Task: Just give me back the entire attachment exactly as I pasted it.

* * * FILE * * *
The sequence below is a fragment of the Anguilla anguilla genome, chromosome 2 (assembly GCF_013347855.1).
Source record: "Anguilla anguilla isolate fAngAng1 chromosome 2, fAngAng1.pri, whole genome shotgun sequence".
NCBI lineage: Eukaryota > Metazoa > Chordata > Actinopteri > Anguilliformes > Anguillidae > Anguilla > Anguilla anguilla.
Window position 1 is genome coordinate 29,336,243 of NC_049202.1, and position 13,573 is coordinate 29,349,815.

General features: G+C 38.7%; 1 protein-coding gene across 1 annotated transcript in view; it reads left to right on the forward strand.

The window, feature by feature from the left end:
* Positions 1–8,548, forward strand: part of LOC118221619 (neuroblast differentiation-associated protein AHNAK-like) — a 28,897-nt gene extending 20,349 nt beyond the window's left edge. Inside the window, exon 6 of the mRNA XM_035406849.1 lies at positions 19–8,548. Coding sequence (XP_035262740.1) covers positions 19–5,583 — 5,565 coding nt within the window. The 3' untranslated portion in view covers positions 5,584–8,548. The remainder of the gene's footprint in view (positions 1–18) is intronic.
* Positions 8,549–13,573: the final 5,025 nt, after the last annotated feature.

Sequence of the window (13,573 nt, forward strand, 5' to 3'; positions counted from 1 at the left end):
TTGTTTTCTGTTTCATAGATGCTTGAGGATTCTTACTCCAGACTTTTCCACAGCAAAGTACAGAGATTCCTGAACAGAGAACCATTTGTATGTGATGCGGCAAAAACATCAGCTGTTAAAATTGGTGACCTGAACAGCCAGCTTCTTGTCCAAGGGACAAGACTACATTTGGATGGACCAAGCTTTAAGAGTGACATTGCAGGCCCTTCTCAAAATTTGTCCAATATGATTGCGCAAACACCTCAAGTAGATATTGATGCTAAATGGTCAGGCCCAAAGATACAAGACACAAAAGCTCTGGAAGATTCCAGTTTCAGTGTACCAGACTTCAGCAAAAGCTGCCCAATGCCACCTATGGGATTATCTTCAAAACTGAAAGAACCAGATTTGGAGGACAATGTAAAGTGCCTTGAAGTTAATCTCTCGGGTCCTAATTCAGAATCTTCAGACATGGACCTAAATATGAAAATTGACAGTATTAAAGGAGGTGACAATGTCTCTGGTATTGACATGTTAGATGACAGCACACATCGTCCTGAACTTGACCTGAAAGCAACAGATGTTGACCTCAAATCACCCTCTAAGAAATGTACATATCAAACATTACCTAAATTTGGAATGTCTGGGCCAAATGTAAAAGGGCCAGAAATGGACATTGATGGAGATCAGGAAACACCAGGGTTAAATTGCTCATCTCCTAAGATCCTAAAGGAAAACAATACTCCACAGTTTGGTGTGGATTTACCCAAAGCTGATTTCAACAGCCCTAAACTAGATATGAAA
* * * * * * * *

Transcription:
The sequence below is a fragment of the Anguilla anguilla genome, chromosome 2 (assembly GCF_013347855.1).
Source record: "Anguilla anguilla isolate fAngAng1 chromosome 2, fAngAng1.pri, whole genome shotgun sequence".
NCBI lineage: Eukaryota > Metazoa > Chordata > Actinopteri > Anguilliformes > Anguillidae > Anguilla > Anguilla anguilla.
Window position 1 is genome coordinate 29,336,243 of NC_049202.1, and position 13,573 is coordinate 29,349,815.

General features: G+C 38.7%; 1 protein-coding gene across 1 annotated transcript in view; it reads left to right on the forward strand.

The window, feature by feature from the left end:
* Positions 1–8,548, forward strand: part of LOC118221619 (neuroblast differentiation-associated protein AHNAK-like) — a 28,897-nt gene extending 20,349 nt beyond the window's left edge. Inside the window, exon 6 of the mRNA XM_035406849.1 lies at positions 19–8,548. Coding sequence (XP_035262740.1) covers positions 19–5,583 — 5,565 coding nt within the window. The 3' untranslated portion in view covers positions 5,584–8,548. The remainder of the gene's footprint in view (positions 1–18) is intronic.
* Positions 8,549–13,573: the final 5,025 nt, after the last annotated feature.

Sequence of the window (13,573 nt, forward strand, 5' to 3'; positions counted from 1 at the left end):
TTGTTTTCTGTTTCATAGATGCTTGAGGATTCTTACTCCAGACTTTTCCACAGCAAAGTACAGAGATTCCTGAACAGAGAACCATTTGTATGTGATGCGGCAAAAACATCAGCTGTTAAAATTGGTGACCTGAACAGCCAGCTTCTTGTCCAAGGGACAAGACTACATTTGGATGGACCAAGCTTTAAGAGTGACATTGCAGGCCCTTCTCAAAATTTGTCCAATATGATTGCGCAAACACCTCAAGTAGATATTGATGCTAAATGGTCAGGCCCAAAGATACAAGACACAAAAGCTCTGGAAGATTCCAGTTTCAGTGTACCAGACTTCAGCAAAAGCTGCCCAATGCCACCTATGGGATTATCTTCAAAACTGAAAGAACCAGATTTGGAGGACAATGTAAAGTGCCTTGAAGTTAATCTCTCGGGTCCTAATTCAGAATCTTCAGACATGGACCTAAATATGAAAATTGACAGTATTAAAGGAGGTGACAATGTCTCTGGTATTGACATGTTAGATGACAGCACACATCGTCCTGAACTTGACCTGAAAGCAACAGATGTTGACCTCAAATCACCCTCTAAGAAATGTACATATCAAACATTACCTAAATTTGGAATGTCTGGGCCAAATGTAAAAGGGCCAGAAATGGACATTGATGGAGATCAGGAAACACCAGGGTTAAATTGCTCATCTCCTAAGATCCTAAAGGAAAACAATACTCCACAGTTTGGTGTGGATTTACCCAAAGCTGATTTCAACAGCCCTAAACTAGATATGAAA